JO: It was crazy. A couple days before the event, I reached out to Karl. I was like, what’s up man? It’s okay if you don’t want to come to the press conference. I can represent us all. To see him still show up to that man, it was huge. It was crazy because I can’t imagine being in his shoes and see me step out of my family’s comfort to support another cause. I have the utmost respect for him. It shows you the kind of person he is.

One thing that I’m also interested in discussing is the support that your coach Ryan Saunders has shown as well.

JO: Yeah, Coach has been great. The whole organization top to bottom has been great, from president Gersson Rosas to the last person in the front office, they’ve been great. One thing I would say that I commend them for is opening up the floor for conversation. I remember when this whole first incident happened, we had a Zoom call. They opened the floor for everybody in order to share their grievances and their viewpoints. They themselves want to get a better understanding of how it is to feel as a black person. They were very understanding, and they were willing to listen. It’s been great because it gives you more motivation and more confidence to go out and do these things in the community. All while knowing that they have your back. Even when I did the community outreach, when we gave supplies to the community, Coach Ryan was right there with us in helping out the community. It’s huge, and it shows that they’re on board for this fight.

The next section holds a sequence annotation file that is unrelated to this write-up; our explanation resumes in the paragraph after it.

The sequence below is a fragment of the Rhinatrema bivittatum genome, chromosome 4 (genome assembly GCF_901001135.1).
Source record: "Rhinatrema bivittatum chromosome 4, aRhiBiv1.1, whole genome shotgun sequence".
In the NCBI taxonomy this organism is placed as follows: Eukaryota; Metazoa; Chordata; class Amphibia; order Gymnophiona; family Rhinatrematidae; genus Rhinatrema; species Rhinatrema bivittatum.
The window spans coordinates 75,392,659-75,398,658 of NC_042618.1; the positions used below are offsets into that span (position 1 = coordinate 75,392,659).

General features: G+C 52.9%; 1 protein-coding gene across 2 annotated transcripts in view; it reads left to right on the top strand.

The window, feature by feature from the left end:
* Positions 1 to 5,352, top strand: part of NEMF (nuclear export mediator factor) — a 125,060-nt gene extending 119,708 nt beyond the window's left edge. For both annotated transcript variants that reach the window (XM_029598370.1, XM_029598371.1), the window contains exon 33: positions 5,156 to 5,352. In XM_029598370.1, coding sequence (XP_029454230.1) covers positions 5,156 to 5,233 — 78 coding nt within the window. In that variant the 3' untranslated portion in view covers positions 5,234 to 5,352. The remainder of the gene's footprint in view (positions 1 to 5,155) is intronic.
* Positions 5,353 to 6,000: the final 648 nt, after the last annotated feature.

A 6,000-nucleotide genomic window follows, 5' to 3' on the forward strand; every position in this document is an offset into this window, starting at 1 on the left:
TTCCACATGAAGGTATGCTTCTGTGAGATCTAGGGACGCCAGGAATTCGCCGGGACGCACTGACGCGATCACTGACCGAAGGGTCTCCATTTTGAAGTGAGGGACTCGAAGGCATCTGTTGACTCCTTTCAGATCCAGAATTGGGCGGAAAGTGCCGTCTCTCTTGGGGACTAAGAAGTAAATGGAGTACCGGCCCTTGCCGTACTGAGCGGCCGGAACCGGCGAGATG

I think that’s so special, and it’s really wonderful to hear. What are some of those conversations that you’ve had with your team over Zoom?